Monday, January 13, 2014

Cooking: Yellow Curry with Chicken, Green Beans, and Purple Yams

This Thai curry is easy to make if you have yellow curry paste on hand.  I am fortunate to live where a wide variety of exotic grocery items are not difficult to find. For those in the Seattle area, I bought this curry paste at Central Market in Shoreline.

At their most basic, Thai curries are rooted in curry pastes, made from ground lemongrass, galangal, ginger, chilies, shallots, spices, and other ingredients. Yellow curry is one of the mildest; green and red are hotter.

Purple yams show up seasonally here in the Northwest. I found organic ones at both Central Market and at PCC. They have a deep purple skin and mottled purple flesh that turns bright purple when cooked. They are less sweet than garnet or jewel yams. If you can't find purple yams, use another type.

This version features two cooking techniques: simmering and roasting. Roasting the yams and mushrooms intensifies their natural flavors and prevents the yams from turning to mush in the curry. I served this with Thai jasmine brown rice (recipe follows main recipe).

Thai Yellow Curry with Chicken, Green Beans, and Purple Yams
serves 4

2 yams, scrubbed and trimmed
6 crimini mushrooms, trimmed, then sliced into 1/8-inch slices
1 Tblsp olive oil

1 Tblsp coconut oil
1 tsp whole cumin seed
½ large onion, thinly sliced
2 Tblsp Thai yellow curry paste
1 tsp sea salt, divided
1 ½ lbs fresh green beans, trimmed and snapped into 2-inch pieces
1 can (15 oz.) coconut milk
2 single skinless, boneless chicken breasts*
1 large avocado, quartered, peeled, and sliced
1-2 Cups fresh cilantro leaves

*Cut each chicken breast into four pieces, then cut each piece into ¼-inch slices

Preheat oven to 400°F with a rack in the middle of the oven.

Cut each yam in half, then cut each half in half again lengthwise. Starting at one end, make an angled cut, rotate the yam a quarter turn toward you and make the next angled cut. The goal is to end up with pieces that are about the same mass and no larger than 1 inch in any dimension. (This is called a roll cut in Chinese cuisine.)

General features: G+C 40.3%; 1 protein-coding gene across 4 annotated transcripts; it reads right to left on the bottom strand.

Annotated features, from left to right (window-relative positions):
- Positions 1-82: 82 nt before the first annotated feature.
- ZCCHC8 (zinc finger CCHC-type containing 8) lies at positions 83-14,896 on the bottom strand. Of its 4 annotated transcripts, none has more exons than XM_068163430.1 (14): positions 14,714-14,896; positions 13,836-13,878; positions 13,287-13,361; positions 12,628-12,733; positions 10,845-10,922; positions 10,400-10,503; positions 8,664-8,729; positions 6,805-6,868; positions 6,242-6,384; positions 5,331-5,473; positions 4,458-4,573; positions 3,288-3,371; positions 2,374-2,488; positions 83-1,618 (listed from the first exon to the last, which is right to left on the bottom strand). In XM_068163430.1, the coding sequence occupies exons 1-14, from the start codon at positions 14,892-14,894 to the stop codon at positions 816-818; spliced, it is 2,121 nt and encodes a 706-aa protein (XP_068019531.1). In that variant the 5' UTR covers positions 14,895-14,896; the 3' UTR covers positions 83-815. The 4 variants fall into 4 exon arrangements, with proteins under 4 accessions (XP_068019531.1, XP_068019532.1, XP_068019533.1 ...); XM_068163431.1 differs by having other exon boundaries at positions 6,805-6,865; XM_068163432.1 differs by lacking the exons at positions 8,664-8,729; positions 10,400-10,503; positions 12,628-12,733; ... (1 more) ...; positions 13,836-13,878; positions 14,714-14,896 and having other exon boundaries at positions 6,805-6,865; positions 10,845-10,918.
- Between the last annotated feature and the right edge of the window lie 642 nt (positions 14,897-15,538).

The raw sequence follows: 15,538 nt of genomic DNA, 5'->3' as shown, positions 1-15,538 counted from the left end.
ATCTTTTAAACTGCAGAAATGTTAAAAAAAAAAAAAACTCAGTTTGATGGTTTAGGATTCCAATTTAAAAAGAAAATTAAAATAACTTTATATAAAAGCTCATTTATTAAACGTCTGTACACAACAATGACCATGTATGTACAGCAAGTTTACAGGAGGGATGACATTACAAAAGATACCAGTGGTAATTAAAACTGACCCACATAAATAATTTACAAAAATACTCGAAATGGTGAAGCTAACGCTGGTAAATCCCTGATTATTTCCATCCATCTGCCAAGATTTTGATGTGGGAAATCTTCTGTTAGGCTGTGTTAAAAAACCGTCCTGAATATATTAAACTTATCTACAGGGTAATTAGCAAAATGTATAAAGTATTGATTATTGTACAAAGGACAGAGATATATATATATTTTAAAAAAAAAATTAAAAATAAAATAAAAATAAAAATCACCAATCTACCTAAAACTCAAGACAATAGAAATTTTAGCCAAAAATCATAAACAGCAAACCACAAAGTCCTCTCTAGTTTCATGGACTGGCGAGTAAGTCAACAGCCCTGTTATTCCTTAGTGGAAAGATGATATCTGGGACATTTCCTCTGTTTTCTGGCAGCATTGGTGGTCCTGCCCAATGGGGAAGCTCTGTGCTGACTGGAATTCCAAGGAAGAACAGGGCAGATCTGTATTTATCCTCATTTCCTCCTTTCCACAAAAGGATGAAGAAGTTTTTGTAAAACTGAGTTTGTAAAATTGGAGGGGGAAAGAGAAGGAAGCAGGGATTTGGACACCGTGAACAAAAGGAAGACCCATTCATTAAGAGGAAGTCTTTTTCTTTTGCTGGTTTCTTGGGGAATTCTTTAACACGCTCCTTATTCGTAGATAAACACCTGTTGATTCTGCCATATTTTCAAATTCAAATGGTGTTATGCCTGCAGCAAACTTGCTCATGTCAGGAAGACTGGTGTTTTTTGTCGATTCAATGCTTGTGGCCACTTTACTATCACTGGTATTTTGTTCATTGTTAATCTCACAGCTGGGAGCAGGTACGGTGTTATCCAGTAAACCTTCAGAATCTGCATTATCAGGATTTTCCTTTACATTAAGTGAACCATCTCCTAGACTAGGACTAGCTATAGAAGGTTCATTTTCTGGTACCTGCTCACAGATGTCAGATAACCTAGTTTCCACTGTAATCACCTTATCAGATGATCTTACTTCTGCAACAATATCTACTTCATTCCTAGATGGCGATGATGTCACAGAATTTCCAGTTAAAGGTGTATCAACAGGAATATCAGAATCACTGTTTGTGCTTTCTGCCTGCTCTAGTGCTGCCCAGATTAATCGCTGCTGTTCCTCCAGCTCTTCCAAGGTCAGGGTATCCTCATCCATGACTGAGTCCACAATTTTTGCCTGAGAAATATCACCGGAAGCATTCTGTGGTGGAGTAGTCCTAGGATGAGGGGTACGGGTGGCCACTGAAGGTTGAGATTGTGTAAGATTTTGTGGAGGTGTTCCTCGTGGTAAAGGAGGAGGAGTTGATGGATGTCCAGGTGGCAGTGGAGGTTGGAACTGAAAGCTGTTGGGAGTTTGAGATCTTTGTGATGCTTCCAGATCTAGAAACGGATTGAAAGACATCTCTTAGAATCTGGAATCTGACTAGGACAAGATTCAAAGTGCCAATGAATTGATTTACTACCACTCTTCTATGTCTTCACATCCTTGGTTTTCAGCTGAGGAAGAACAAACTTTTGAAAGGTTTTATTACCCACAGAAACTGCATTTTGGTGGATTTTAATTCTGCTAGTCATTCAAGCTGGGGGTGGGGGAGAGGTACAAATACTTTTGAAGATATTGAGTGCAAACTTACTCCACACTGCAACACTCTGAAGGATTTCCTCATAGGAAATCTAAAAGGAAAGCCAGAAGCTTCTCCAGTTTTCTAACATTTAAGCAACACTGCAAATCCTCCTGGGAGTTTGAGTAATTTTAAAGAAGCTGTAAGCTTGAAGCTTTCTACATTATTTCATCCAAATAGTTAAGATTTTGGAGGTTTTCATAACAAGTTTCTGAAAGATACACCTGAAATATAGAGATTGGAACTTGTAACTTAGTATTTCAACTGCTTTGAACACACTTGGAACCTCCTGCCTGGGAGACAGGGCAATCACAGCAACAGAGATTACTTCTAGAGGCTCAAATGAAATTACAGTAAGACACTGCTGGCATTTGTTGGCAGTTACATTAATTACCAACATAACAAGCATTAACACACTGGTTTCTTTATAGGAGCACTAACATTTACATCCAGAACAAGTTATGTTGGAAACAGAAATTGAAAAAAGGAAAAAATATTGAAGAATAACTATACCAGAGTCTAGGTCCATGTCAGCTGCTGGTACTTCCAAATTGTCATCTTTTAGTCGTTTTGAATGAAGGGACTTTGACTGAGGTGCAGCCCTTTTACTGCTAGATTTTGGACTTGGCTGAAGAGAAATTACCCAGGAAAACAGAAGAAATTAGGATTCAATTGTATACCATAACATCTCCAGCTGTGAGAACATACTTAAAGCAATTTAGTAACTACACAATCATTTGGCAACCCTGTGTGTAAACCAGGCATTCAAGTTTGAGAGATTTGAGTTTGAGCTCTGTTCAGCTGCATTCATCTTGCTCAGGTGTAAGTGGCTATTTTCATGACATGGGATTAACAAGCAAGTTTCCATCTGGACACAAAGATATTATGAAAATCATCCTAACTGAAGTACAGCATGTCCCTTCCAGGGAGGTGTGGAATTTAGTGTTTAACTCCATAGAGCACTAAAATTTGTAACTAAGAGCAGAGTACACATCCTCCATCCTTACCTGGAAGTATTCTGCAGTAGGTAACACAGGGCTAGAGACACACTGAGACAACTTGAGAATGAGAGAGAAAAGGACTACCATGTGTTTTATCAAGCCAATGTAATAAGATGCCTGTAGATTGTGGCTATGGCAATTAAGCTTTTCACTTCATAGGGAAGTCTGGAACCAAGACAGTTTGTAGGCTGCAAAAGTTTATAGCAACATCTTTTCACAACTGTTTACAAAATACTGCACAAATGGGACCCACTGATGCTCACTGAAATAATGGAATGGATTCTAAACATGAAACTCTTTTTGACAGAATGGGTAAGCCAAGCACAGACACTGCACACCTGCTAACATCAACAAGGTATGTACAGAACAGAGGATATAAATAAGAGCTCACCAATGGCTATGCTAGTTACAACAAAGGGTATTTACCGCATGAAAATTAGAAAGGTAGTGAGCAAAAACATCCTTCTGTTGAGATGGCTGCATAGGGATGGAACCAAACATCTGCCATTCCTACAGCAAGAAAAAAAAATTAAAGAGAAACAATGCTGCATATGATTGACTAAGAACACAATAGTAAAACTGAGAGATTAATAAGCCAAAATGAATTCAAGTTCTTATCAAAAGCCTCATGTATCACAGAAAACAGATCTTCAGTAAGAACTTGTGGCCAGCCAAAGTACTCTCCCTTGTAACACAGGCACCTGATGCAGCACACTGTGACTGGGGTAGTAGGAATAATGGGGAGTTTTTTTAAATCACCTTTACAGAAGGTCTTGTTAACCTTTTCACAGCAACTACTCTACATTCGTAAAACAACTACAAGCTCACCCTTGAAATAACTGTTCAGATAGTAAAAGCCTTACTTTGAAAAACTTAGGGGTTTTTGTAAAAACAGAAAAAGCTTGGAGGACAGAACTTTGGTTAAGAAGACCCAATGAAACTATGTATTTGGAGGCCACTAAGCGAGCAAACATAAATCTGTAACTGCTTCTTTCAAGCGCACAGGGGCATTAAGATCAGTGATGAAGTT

Toss the yam chunks and mushrooms with the olive oil, then spread in a single layer on a rimmed baking sheet. I lined my sheet pan with parchment paper. Season lightly with sea salt and freshly ground black pepper. Roast the vegetables until a knife tip easily pierces the yams, about 25-30 minutes; remove from oven and reserve.

While the yams and mushrooms are roasting, heat the coconut oil in a large sauté pan, Dutch oven, or wok over medium-high heat. When the oil is very hot, add the cumin seeds; they should sizzle.

Add onions and ½ tsp sea salt and stir. Fry the onions, stirring occasionally, until they are wilted and just starting to color, about 8-10 minutes. Stir in the curry paste a fry for a couple of minutes.

Add green beans and stir fry a couple of minutes, then add the coconut milk. Bring to a simmer, add remaining ½ teaspoon sea salt, then lower the heat to medium-low and cover. Simmer 6-8 minutes; beans should just be tender-crisp. Add the chicken, stir well, and cover. Simmer an additional 6 minutes, add the roasted yams and mushrooms, stir gently, then turn the heat off and let sit covered another 5 minutes. Taste and correct salt if necessary.

Serve with brown, red or black rice. Garnish with avocado chunks and lots of fresh cilantro leaves.

Thai Jasmine Brown Rice
serves 4

2 cups Thai jasmine brown rice (any whole long-grain rice can be used, such as brown basmati, Thai red, or black rice)
4 cups water
½ tsp sea salt
1 Tblsp butter (optional)

Wash the rice well in a bowl of water; strain with a mesh strainer.

Heat two burners—one to high, and the other to the lowest setting. If you have a gas range, this step is unnecessary. Bring water to a boil, then add salt, washed rice, and butter, if using.

Boil, uncovered, until the water level falls just below the level of the rice. Don't stir it! Move the pan to the cooler burner (or adjust your gas burner), cover, and let gently simmer for 15 minutes. Lift lid and gently use a fork to check if water remains in the bottom of the pan; if so, recover and continue cooking  for 5 minutes, then check again. When the water has been absorbed, turn off the heat, fold a clean towel and cover the pot, then set on the lid. Let rice sit at least 10 minutes or more. The towel will absorb moisture and prevent the rice from getting wet.

Just before serving, fluff rice gently with a fork.